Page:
Friday, April 08, 2011

Securities Industry Asks CFTC to Delay Rules on Position Limits for Derivatives

A securities industry trade group has asked the CFTC to delay rules on position limits for derivatives under Dodd-Frank until an appropriateness determination can be made. In a letter to the CFTC, the Securities Industry and Financial Markets Association said that currently there is insufficient evidence to suggest that speculation is affecting commodities markets. Therefore, establishing any position limits may shift trading to foreign boards of trade unless there is coordination between U.S. and foreign regulators on proposed rules. It could also result in decreased liquidity, increased volatility, and higher costs to end users. Similarly, SIFMA posited that there is no evidence to suggest that speculation in the non-spot month affects the commodities markets. If any position limit is imposed, non spot month contracts should be excluded.

SIFMA pointed out that adequate data on the swaps market is not yet available to accurately establish and enforce position limits and will not be for some time. SIFMA agrees with the views expressed by CFTC Commissioner Jill Sommers that sufficient and reliable swaps market data must be collected before the CFTC can reasonably analyze the appropriateness of any position limit formulas to be established

SIFMA also urged the CFTC to grant safe from any position limit regime to diversified, unleveraged funds and accounts that take passive, long-only positions, registered investment companies, and ERISA plans since these entities are subject to regulation and oversight that mitigates any risk of disruptive speculation.
Also, positions held in separately managed accounts of an asset manager should not be aggregated for the purpose of imposing a position limit. SIFMA pointed out that holders of such positions may be a wide array of disparate owners with different investment considerations. At a minimum, if separately owned funds and accounts are required to be aggregated, SIFMA requests that the Commission retain the independent account controller safe harbor for financial as well as non-financial entities.

SIFMA also suggested that the bona fide hedging exemption include economic risk mitigation, as a narrow interpretation runs counter to the mandate that the Commission limit only speculative positions.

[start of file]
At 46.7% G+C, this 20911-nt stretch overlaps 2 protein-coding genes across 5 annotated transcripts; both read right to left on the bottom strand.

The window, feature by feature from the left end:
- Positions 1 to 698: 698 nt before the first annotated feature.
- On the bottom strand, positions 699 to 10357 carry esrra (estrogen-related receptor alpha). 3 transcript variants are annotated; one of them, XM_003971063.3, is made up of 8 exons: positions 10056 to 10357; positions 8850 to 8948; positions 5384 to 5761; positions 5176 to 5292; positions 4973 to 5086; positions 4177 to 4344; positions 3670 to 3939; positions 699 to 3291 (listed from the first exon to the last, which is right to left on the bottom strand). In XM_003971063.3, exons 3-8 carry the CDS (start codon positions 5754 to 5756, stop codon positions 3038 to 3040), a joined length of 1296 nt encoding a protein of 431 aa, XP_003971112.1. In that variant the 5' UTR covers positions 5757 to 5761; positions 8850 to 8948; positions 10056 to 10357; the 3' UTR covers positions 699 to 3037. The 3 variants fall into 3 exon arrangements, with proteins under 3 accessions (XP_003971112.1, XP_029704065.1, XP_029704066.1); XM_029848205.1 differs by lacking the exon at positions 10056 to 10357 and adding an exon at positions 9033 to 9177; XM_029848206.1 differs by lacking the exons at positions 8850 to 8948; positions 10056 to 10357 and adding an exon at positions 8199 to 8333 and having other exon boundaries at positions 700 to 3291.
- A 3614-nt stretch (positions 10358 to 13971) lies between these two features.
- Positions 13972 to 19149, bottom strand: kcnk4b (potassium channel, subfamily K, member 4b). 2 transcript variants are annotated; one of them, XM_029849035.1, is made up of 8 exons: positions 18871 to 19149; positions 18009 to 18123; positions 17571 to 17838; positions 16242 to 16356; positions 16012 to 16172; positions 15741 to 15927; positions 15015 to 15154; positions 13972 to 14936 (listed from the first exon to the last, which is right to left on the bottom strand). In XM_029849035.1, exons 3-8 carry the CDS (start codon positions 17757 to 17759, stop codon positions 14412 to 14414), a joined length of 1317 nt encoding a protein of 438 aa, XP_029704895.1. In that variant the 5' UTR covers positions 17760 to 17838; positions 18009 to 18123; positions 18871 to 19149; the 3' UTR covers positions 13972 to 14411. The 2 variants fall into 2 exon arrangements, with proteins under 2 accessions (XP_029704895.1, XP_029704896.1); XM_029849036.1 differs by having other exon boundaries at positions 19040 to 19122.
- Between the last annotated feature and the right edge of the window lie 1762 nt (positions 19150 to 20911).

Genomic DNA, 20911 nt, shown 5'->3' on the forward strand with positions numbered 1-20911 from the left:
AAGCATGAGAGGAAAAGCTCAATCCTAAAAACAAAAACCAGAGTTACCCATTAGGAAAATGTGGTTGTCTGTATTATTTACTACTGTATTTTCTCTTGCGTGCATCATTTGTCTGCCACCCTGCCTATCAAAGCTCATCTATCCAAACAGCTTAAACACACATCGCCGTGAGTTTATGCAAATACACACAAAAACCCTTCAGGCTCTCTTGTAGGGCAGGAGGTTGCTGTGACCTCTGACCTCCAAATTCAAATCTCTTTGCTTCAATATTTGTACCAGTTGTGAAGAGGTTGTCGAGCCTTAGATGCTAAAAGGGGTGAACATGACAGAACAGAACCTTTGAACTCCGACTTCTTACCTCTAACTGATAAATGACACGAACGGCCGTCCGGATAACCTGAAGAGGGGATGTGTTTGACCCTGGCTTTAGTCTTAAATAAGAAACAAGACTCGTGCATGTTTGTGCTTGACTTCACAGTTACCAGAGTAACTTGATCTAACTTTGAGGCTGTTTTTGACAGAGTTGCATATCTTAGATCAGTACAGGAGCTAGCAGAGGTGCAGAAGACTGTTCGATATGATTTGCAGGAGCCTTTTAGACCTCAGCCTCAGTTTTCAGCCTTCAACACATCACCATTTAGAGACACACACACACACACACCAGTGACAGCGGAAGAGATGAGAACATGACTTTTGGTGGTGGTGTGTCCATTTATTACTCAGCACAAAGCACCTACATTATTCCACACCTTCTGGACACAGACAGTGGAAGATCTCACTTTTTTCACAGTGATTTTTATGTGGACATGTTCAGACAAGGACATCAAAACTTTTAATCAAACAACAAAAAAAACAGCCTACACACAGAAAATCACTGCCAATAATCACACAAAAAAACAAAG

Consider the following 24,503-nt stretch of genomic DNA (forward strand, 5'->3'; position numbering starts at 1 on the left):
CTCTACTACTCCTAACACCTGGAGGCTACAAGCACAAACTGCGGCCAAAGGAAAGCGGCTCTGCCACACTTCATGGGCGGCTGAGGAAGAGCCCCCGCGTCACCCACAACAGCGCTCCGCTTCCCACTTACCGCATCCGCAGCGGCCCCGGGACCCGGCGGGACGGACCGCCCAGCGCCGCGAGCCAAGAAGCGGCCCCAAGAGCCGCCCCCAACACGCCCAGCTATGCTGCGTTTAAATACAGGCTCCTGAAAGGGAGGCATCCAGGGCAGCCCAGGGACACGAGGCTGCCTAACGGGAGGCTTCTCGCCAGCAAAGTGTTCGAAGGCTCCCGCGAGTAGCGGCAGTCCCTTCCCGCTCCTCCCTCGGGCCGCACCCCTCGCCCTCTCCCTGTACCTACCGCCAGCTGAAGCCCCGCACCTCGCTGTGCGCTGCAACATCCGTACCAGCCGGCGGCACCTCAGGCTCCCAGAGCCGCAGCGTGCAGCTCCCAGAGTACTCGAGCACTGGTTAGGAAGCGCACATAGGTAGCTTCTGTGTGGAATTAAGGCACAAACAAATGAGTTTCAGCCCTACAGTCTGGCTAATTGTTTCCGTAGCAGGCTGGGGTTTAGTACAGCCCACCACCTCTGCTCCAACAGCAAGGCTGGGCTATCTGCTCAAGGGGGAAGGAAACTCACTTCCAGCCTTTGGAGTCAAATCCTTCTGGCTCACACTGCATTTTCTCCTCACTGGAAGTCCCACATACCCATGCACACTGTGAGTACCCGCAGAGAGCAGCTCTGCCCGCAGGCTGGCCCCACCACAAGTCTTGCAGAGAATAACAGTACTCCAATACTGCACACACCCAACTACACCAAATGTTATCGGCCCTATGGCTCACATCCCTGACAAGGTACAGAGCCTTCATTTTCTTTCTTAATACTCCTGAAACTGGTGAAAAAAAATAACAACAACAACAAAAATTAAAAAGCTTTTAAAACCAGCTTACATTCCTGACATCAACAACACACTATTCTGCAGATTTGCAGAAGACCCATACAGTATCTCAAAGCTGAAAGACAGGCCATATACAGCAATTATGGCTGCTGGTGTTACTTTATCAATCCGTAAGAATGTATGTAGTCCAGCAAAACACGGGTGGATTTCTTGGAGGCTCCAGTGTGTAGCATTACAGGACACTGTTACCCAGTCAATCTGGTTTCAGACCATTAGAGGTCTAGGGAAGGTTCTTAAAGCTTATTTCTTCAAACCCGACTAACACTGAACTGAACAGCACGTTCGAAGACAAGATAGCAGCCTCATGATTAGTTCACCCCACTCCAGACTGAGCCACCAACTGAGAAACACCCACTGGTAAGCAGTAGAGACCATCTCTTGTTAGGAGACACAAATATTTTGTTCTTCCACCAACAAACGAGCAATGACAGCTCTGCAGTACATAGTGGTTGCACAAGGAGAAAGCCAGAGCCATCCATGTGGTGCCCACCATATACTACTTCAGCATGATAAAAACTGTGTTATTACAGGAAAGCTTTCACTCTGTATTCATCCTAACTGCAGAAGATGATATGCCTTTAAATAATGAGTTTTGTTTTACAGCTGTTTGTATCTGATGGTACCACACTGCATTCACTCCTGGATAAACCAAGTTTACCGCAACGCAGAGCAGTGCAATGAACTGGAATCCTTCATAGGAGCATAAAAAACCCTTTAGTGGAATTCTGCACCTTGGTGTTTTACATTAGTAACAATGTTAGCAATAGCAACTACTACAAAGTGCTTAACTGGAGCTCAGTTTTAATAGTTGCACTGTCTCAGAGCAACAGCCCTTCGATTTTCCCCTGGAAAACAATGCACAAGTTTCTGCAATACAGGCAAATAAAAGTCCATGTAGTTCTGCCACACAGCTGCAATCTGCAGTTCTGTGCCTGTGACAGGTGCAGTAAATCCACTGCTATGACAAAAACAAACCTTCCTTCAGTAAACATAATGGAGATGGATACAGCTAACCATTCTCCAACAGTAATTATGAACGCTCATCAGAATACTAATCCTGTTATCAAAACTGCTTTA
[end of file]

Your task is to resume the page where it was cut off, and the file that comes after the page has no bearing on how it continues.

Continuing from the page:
Dodd-Frank requires the CFTC to ensure that trading on foreign boards of trade in the same commodity will be subject to comparable limits and that any limits to be imposed by the Commission will not cause price discovery in the commodity to shift to trading on the foreign boards of trade. Noting that Commissioner Sommers said that the proposal fails to even consider or mention this goal, SIFMA said that it appears that foreign regulators either are not currently acting on position limits for commodity derivatives or are significantly behind the Commission’s proposed timeline.

Unless foreign jurisdictions are also coordinated and ready to apply comparable position limits on the same timeline, noted SIFMA, it would run counter to the Dodd-Frank mandate for the Commission to impose position limits at this time. SIFMA shares the concerns expressed by Rep. Scott Garrett (R-NJ), Chair of the Capital Markets Subcommittee, that in order to prevent regulatory arbitrage, concrete assurances are needed in this regard. Without more careful study and policy coordination with foreign jurisdictions, reasoned SIFMA, the imposition of position limits in the US would likely result in moving commodities trading overseas, undermining Dodd-Frank’s directive to the Commission.

SIFMA agrees with Sen. Lincoln that the sound and prudent nature of investing by diversified, unleveraged investment funds and accounts that take passive, long-only positions warrants differential treatment under position limits rules. SIFMA urged the CFTC to consider safe harbor treatment exempting these diversified funds from position limits. The safe harbor should be limited to funds and accounts that are not leveraged

The size of the commodity derivative positions held by diversified funds at any given time is largely determined by individual investors’ movements into or out of the funds. Position fluctuations typically occur in relatively modest percentage changes, rather than in volatile shifts that would prompt the types of concerns that the Commission has associated with concentrated positions.

The diversified funds are distinguishable from the massive passives cited by CFTC Commissioner Chilton as posing price volatility concerns. The massive passives tend to target a particular commodity type, whereas diversified funds provide diversified exposure to commodities as an asset class, often as just a portion of a broadly diversified asset portfolio. As such, they are important long-term sources of liquidity to end-users and. enhance stability and price discovery in commodity swap markets.